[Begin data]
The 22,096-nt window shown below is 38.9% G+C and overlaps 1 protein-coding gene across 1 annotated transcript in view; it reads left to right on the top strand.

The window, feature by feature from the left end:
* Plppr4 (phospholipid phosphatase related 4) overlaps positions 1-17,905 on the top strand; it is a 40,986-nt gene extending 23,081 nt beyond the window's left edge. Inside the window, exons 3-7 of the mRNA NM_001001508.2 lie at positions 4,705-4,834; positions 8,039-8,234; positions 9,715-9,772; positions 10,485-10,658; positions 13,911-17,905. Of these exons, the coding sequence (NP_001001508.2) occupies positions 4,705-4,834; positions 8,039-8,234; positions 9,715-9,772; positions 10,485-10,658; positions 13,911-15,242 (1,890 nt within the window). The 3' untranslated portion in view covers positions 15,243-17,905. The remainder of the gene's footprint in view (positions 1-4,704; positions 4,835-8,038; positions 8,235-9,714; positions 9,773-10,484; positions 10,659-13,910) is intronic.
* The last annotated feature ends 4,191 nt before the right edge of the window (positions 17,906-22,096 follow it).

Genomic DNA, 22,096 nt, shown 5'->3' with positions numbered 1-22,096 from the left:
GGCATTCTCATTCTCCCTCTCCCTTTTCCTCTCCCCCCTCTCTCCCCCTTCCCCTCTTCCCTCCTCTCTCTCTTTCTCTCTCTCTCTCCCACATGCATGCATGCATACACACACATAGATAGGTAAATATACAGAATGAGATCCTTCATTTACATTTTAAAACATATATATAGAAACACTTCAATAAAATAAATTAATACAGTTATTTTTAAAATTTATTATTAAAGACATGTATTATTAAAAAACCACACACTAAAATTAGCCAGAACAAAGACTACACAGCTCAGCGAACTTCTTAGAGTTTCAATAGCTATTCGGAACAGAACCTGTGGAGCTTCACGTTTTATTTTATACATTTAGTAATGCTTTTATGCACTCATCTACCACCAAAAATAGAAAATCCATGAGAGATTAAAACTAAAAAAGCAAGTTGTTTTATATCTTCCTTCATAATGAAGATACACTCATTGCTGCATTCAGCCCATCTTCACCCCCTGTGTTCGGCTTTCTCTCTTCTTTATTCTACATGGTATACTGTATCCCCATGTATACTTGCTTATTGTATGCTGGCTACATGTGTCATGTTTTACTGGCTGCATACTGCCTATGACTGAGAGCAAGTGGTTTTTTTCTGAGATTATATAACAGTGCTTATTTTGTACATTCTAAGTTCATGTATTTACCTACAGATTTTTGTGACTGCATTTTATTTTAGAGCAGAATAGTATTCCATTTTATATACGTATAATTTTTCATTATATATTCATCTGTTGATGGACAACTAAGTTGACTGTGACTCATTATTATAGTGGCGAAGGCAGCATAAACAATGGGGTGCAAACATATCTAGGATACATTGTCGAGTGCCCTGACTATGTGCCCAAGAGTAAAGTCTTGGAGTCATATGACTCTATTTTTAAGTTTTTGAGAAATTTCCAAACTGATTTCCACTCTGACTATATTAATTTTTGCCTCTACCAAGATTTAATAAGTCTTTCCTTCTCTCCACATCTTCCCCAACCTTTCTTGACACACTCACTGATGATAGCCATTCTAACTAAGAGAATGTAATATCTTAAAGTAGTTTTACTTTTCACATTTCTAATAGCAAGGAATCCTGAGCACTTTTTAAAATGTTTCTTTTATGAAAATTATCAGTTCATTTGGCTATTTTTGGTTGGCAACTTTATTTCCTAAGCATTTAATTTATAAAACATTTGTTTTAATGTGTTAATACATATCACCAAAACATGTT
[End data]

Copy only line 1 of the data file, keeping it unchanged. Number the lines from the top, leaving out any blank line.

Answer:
The 22,096-nt window shown below is 38.9% G+C and overlaps 1 protein-coding gene across 1 annotated transcript in view; it reads left to right on the top strand.